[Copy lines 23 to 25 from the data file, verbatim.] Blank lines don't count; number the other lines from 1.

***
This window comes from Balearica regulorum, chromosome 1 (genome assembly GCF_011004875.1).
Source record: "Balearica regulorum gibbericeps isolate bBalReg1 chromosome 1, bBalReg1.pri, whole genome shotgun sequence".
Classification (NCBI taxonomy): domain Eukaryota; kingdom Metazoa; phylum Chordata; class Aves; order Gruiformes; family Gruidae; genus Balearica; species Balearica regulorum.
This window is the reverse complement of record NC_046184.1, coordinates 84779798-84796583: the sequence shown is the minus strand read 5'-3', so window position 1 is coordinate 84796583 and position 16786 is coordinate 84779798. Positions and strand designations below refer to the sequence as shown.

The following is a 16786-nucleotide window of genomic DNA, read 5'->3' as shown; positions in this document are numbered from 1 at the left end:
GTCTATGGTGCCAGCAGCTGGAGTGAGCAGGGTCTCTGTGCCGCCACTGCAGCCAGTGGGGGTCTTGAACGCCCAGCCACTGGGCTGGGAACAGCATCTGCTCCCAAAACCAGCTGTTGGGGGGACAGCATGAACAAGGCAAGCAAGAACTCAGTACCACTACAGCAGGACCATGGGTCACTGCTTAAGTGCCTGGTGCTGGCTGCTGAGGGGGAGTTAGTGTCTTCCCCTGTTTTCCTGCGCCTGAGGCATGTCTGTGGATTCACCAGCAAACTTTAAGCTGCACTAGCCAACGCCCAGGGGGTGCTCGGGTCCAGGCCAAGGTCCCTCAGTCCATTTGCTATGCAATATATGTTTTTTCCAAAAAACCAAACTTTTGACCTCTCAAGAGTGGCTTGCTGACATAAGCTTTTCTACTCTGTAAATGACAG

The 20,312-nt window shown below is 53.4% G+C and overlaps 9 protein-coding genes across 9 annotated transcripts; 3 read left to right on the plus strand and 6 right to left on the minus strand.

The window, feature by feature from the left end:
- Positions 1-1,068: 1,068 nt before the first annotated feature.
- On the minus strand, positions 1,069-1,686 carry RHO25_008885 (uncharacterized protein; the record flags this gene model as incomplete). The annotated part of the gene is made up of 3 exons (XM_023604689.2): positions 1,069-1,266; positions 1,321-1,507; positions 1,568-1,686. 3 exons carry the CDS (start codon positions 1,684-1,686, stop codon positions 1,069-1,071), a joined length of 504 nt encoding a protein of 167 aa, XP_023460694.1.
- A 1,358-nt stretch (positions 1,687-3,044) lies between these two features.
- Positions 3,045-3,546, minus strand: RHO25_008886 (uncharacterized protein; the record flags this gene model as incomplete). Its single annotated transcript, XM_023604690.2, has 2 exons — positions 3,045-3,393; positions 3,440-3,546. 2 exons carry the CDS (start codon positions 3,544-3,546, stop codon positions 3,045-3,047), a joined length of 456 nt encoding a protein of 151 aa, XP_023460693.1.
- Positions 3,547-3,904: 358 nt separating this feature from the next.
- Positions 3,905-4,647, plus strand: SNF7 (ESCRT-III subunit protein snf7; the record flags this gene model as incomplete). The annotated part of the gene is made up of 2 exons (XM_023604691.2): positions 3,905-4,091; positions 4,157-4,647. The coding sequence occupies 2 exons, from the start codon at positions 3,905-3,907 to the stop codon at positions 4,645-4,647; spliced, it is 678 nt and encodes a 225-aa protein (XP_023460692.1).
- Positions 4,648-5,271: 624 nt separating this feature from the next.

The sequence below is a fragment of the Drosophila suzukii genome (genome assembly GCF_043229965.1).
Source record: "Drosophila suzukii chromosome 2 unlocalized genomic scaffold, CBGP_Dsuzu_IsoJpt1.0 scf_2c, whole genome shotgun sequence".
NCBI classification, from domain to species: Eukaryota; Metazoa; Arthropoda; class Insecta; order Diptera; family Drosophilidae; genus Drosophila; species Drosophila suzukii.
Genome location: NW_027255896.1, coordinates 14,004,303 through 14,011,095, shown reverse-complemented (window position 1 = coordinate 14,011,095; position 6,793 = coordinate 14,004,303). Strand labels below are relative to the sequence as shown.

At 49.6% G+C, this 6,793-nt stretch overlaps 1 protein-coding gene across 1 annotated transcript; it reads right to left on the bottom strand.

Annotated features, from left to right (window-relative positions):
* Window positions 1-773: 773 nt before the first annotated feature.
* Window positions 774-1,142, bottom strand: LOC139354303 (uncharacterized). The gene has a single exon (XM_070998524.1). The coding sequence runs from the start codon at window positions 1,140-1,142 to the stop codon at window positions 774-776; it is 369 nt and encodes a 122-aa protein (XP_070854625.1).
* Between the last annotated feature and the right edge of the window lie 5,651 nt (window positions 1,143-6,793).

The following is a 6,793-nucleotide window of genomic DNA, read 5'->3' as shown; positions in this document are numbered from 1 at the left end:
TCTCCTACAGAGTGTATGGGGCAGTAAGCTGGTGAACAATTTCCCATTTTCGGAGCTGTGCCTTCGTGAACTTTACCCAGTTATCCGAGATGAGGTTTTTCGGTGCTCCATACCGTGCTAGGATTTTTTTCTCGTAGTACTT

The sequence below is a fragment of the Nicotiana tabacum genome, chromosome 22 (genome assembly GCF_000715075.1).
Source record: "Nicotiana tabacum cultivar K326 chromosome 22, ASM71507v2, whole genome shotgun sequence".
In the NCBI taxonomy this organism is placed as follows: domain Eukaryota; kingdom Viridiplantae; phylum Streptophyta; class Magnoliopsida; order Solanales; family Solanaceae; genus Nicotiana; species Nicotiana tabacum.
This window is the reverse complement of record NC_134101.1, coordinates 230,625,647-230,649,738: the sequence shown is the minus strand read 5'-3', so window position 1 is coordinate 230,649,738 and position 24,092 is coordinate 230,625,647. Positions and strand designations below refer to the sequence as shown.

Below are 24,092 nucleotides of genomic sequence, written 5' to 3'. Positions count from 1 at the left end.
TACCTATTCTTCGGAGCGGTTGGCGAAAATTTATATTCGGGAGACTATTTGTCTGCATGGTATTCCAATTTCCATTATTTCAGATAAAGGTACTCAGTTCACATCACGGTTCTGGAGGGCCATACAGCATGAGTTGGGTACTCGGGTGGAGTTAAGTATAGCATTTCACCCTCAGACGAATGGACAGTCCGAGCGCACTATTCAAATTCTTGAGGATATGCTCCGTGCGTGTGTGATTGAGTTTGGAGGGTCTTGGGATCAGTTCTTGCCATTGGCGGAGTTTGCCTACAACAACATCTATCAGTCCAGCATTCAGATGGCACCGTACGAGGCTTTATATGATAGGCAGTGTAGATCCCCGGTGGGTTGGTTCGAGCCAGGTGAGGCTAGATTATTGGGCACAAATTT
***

* Window positions 774-1,142, bottom strand: LOC139354303 (uncharacterized). The gene has a single exon (XM_070998524.1). The coding sequence runs from the start codon at window positions 1,140-1,142 to the stop codon at window positions 774-776; it is 369 nt and encodes a 122-aa protein (XP_070854625.1).
* Between the last annotated feature and the right edge of the window lie 5,651 nt (window positions 1,143-6,793).

The following is a 6,793-nucleotide window of genomic DNA, read 5'->3' as shown; positions in this document are numbered from 1 at the left end: